One of the aspects of a Clinical Pastoral Education Residency that was most valuable to me was spending a year with ministers from other religious traditions, being required to have deep discussions about theology, about pastoral care, and about our life experiences. It not only helped me to broaden my own horizon, but it also allowed me to see my own spiritual development through the lenses of people of faith who believe differently than I. It meant I had to do something with my theology that we Unitarian Universalists rarely have to do… and that is explain it in detail to an audience designed to be critical. Not only did this allow me to see the rough edges of my theology, but it also inspired me to go to theological locales that I might never have wandered on my own. I hope I served the same role for my colleagues.
I remember one day, perhaps 8 months into my residency, when I was giving one of my colleagues, a pastor from the Evangelical Lutheran Church of America, a ride to the train station. We were continuing our theological discussions on the trip, when she turned to me and shared with me one of the most amazing and transformative comments that I have ever had anyone share.
“David”, she said “I’m surprised I’m saying this, but your theology… it all hangs together.”
When I asked her what she meant, she shared that while she had not necessarily been looking for the “weaknesses” in my developing theology, what she had instead perceived in it was a remarkable consistency. While she did not agree with much of what I had come to believe, she realized that she could not easily argue with it without turning to some inherently unprovable faith statements. She even sensed some significant commonalities within our theological systems.
I’ve always had ideas about theology… and some of those ideas have even turned into beliefs. I’ve come to hold some tentative beliefs about the nature of God, about how God and humans relate to one another, about the role of Good and Evil, about the meaning of Salvation, about human purpose, and about spiritual practice. Many of these ideas have been shared here at Celestial Lands, in different articles over the years. Celestial Lands has actually been the location where I’ve worked out some of those ideas, and developed them into continually shifting beliefs (a process similar to going from a hypothesis to a theory in scientific research).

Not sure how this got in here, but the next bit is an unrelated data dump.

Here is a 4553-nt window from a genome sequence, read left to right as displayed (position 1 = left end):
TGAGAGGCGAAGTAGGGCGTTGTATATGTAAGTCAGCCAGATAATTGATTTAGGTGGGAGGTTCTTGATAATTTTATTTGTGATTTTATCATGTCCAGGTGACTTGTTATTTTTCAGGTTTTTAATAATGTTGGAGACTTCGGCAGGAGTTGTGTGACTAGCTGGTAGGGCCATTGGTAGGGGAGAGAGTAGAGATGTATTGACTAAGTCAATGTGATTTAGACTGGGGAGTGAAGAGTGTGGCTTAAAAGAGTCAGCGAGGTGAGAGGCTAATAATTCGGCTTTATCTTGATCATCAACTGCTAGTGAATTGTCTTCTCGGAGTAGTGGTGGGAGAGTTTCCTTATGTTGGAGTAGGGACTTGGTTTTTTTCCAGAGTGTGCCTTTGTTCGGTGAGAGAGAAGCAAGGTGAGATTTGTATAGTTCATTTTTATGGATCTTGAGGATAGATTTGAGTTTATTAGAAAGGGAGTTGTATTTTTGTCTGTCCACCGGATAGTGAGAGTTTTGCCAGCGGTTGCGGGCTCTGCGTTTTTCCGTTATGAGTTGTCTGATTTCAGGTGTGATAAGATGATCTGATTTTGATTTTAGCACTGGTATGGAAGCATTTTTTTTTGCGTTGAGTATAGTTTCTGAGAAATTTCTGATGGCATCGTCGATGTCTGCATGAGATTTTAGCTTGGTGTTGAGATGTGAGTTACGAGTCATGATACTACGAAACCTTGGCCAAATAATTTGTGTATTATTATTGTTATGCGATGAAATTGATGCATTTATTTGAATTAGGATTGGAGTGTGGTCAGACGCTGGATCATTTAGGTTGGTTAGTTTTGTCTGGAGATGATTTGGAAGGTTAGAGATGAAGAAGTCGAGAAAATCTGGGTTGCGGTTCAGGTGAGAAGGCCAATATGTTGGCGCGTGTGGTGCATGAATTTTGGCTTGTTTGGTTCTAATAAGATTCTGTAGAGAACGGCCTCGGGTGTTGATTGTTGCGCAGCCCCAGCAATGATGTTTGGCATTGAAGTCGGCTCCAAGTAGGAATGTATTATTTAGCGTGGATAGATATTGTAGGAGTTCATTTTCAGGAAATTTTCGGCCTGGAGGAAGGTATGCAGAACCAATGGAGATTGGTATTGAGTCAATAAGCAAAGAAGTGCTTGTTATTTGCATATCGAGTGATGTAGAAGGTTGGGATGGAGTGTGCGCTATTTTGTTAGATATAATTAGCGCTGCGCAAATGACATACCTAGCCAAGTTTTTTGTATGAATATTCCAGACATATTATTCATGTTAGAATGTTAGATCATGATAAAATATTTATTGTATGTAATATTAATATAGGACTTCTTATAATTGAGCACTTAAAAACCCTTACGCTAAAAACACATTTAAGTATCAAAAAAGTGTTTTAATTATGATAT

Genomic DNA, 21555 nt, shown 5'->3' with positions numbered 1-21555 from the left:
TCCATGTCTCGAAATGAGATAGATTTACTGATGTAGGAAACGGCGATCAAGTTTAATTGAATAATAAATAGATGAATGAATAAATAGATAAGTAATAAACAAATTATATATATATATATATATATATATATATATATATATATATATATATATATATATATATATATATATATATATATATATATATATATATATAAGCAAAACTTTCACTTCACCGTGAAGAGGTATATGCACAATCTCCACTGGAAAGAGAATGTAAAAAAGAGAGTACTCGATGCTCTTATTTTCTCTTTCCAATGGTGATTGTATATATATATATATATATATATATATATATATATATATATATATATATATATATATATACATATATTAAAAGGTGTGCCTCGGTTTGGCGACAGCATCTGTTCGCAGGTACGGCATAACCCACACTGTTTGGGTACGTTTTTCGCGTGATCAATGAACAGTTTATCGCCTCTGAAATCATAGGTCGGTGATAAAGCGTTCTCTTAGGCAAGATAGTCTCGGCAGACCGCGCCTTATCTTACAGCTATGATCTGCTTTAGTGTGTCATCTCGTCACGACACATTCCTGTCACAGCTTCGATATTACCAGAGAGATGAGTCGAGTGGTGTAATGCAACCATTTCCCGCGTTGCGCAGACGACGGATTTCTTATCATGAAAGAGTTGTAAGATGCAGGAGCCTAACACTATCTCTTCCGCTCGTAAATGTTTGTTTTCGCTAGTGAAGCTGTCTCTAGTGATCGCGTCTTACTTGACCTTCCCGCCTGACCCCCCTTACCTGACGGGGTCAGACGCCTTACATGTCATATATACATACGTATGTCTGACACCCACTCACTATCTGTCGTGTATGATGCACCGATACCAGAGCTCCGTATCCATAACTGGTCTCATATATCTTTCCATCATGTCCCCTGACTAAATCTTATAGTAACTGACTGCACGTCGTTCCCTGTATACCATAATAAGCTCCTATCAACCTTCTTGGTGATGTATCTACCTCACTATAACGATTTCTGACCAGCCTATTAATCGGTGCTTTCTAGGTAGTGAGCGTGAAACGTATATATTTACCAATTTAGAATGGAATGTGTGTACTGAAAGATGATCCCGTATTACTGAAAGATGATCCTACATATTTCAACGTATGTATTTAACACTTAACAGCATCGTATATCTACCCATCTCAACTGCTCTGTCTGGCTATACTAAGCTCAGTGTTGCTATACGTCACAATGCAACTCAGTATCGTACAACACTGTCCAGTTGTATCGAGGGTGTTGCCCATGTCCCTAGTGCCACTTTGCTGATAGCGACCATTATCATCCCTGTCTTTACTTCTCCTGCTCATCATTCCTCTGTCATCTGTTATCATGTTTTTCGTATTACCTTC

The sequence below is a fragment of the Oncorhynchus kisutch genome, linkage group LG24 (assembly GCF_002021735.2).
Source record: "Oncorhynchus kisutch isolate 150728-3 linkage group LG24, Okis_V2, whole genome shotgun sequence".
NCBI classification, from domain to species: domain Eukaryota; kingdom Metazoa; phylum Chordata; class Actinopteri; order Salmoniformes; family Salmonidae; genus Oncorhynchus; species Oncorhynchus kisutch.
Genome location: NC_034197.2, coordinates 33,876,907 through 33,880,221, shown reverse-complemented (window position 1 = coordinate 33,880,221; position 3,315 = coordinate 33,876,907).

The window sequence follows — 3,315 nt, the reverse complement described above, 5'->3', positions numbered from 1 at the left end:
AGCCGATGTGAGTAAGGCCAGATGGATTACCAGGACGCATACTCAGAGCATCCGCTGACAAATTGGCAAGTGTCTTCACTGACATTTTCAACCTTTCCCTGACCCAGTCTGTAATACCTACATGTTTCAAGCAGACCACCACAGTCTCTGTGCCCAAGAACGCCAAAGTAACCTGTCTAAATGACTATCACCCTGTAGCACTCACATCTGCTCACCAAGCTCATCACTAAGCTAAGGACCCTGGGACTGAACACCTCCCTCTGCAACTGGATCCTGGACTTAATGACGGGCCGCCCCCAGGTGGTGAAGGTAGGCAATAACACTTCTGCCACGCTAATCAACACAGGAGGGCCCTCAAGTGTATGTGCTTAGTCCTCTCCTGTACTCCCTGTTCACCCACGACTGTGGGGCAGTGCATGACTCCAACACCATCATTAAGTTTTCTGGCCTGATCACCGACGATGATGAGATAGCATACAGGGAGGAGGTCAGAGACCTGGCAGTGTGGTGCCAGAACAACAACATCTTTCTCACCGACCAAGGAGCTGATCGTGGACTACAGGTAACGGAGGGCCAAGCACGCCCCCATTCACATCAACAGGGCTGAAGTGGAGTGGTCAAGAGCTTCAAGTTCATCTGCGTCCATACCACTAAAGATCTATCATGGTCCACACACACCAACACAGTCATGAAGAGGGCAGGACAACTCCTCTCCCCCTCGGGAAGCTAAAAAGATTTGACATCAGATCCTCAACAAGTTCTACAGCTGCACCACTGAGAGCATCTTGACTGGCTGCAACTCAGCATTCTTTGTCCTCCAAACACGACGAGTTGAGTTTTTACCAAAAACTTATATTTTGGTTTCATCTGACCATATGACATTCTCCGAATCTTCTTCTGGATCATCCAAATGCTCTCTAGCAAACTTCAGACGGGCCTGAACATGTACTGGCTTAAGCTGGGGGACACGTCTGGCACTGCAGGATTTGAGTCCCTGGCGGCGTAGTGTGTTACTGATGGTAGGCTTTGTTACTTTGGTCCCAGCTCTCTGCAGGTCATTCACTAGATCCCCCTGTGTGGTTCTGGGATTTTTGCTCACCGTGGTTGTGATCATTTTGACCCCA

And yet, this last month my personal theological work has appeared to drop off. Sermons I have been preaching have mostly arisen from previously covered ground. I have not been using Celestial Lands to explore new topics. I have been far more focused on the ecclesiological aspects of running a medium sized church than I have the theological aspects of being human. Over the past few weeks, I have been exploring why my normally theologically prolific nature seems to have shifted. And I’ve come to a hypothesis…
I think I’ve reached the point in my theological development where I need to systematize my theology. Where I need to take the many theoretical beliefs about God, about Jesus, about Buddha, about Good and Evil, about Justice, about Compassion, about Faith, and about so much more, and not only lay them out in a sharable form, but have them in a form where I can see and develop the connections between them. I need to see the relationship between my understanding of God and my concept of Good and Evil. I need to allow my personal spiritual practice to inform how I see the teachings and ministry of such axial teachers as Jesus and Buddha. I need to explore intentionally how my theology of compassion enhances and limits my understanding of justice.
And so much more.